Bottom Line: Iran has plenty of gas and is now looking to Ukraine (via Iraq and Moldova) for a new market.
Analysis: Iranian officials have been very vocal lately about the fact that they are courting desperate Ukraine as a market for their gas. Both Ukraine and Moldova are in the Russian gas stranglehold, and Iranian gas would alleviate this. "Both Ukraine and Moldova need natural gas, and Iran has huge gas reserves and is ready to consider future supplies of fuel to the two countries," Iranian ambassador to Ukraine Qasemi Aliabadi has told media. This is part of Iran’s desire to expand its natural gas transit routes. But more significantly, there is a new oil minister in Tehran and he’s moving fast on all fronts. Bijan Namdar-Zanganeh is the new minister in newly elected Iranian President Hassan Rohani’s government. His mission is to revive oil production, and aside from expanding new transit routes, he’s also looking at a price war to win back old customers.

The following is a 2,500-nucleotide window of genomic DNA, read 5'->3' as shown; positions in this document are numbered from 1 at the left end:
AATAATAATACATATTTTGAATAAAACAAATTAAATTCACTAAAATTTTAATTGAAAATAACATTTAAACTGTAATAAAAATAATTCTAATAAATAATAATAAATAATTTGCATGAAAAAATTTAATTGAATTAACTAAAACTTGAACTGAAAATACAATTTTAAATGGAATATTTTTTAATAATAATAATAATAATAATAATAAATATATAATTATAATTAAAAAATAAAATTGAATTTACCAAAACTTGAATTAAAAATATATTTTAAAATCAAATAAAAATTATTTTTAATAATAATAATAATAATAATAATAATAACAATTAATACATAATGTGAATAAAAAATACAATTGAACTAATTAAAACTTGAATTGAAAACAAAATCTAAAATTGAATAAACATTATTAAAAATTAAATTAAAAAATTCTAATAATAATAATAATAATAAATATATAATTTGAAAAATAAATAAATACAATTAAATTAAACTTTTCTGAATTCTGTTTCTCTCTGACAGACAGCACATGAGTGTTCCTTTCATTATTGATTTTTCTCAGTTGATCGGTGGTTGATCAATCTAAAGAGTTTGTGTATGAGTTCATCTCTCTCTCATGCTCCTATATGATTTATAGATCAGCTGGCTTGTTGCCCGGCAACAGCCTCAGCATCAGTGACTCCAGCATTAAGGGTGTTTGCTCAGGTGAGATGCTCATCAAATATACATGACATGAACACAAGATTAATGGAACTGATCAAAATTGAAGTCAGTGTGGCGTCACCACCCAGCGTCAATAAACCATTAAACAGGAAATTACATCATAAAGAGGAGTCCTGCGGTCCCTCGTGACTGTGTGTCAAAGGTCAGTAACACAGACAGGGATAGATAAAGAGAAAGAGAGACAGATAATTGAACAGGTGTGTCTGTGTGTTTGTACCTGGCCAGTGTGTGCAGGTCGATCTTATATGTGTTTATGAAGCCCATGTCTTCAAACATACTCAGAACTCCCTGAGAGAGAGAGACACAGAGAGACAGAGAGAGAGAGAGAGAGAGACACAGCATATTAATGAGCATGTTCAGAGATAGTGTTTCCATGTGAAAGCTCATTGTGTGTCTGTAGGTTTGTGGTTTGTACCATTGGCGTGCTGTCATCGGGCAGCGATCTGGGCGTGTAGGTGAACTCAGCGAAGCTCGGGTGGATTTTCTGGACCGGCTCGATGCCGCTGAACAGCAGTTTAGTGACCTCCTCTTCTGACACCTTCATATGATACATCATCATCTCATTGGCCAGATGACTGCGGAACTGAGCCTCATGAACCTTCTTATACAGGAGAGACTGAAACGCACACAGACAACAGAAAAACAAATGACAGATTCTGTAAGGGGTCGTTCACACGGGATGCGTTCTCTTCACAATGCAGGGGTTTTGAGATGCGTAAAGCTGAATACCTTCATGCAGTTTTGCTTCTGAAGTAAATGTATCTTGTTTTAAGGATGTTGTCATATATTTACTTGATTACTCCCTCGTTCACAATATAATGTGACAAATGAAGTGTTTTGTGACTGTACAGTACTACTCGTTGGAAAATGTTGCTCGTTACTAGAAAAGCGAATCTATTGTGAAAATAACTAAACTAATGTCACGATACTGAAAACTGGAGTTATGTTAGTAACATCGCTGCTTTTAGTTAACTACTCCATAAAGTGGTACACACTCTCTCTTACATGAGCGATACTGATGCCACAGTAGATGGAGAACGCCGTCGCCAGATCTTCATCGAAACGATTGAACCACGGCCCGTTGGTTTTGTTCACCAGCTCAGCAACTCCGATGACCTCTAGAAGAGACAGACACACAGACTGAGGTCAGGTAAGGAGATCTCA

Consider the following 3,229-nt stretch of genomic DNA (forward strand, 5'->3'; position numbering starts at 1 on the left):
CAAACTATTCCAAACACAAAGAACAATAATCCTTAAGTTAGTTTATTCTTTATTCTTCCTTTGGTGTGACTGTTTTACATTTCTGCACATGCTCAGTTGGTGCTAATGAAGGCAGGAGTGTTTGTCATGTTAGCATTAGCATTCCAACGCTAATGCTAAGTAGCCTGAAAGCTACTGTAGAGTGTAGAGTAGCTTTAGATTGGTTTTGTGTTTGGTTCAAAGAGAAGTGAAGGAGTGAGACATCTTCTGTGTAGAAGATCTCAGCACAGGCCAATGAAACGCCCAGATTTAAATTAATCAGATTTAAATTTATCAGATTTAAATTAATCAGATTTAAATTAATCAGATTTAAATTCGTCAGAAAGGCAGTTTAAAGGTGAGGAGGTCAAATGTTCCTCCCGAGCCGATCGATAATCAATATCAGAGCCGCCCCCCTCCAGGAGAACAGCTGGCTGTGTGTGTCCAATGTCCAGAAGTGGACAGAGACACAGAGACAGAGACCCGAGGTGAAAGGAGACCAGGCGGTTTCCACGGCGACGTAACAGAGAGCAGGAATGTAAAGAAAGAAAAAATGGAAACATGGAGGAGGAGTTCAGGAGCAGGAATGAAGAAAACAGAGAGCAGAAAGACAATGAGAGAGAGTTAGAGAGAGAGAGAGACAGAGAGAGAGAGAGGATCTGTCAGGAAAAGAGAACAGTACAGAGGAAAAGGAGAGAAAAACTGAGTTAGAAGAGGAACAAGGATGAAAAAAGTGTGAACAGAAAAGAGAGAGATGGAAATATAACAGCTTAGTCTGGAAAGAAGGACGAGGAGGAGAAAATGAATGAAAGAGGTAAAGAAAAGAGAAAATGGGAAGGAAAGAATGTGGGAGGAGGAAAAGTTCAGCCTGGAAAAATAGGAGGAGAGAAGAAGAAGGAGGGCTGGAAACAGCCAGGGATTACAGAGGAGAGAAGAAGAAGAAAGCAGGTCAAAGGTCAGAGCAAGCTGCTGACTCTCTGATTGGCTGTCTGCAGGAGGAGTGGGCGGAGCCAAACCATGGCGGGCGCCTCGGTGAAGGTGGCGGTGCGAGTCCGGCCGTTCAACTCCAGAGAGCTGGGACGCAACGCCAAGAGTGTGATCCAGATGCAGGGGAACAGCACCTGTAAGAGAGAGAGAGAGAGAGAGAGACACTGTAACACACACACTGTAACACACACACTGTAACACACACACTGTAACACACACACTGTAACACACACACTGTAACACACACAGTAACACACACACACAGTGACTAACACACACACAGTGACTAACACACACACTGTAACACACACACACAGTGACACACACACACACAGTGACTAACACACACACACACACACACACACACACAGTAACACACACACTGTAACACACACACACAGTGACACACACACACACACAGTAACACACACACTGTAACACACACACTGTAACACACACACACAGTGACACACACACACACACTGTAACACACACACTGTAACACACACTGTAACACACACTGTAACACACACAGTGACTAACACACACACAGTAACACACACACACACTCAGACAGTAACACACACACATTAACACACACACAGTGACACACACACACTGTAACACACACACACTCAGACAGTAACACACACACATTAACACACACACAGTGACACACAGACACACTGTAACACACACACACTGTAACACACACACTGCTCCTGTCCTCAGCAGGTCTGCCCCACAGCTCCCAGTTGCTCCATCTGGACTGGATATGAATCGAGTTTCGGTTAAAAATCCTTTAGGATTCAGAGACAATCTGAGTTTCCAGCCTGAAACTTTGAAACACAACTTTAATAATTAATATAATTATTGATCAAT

Recommendations: Sanctions aside, the other roadblocks are already being overcome. In the case of Moldova, which Iran is eyeing as a market for its gas transported via its pipeline in Iraq and through Iraqi companies, the main problem is that Moldova doesn’t have a liquefied natural gas (LNG) storage infrastructure. As such, LNG that makes it way to Moldova will have to then be pushed on to other markets. This is where Ukraine comes into the picture. Ukraine has the infrastructure and could receive the gas from Moldova and store it in its southern LNG terminal. This will be an interesting showdown between Russia and Iran, the world’s two largest gas producers.